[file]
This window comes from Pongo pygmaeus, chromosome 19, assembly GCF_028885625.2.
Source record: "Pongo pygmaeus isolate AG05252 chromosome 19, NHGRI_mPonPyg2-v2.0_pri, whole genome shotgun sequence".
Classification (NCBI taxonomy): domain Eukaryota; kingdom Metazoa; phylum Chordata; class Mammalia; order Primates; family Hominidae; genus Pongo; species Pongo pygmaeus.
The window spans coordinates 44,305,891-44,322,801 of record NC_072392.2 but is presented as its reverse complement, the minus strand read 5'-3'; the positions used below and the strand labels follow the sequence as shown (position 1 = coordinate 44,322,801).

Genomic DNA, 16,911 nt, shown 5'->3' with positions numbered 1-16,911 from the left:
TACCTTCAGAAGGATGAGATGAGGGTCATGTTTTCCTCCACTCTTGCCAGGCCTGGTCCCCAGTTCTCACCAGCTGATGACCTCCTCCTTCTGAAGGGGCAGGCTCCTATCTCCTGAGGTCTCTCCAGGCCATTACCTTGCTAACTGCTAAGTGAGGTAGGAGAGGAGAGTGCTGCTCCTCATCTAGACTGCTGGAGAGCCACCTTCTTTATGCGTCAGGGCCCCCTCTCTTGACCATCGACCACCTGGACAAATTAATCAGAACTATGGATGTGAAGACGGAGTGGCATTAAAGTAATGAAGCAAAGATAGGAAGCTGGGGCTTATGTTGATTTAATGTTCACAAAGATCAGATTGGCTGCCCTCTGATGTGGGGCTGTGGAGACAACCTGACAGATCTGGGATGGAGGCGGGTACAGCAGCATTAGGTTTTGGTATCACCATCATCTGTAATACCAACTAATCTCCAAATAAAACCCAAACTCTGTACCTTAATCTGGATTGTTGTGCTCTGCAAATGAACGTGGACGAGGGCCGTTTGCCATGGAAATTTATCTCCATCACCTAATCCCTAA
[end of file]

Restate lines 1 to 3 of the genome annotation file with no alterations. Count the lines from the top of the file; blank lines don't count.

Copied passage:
This window comes from Pongo pygmaeus, chromosome 19, assembly GCF_028885625.2.
Source record: "Pongo pygmaeus isolate AG05252 chromosome 19, NHGRI_mPonPyg2-v2.0_pri, whole genome shotgun sequence".
Classification (NCBI taxonomy): domain Eukaryota; kingdom Metazoa; phylum Chordata; class Mammalia; order Primates; family Hominidae; genus Pongo; species Pongo pygmaeus.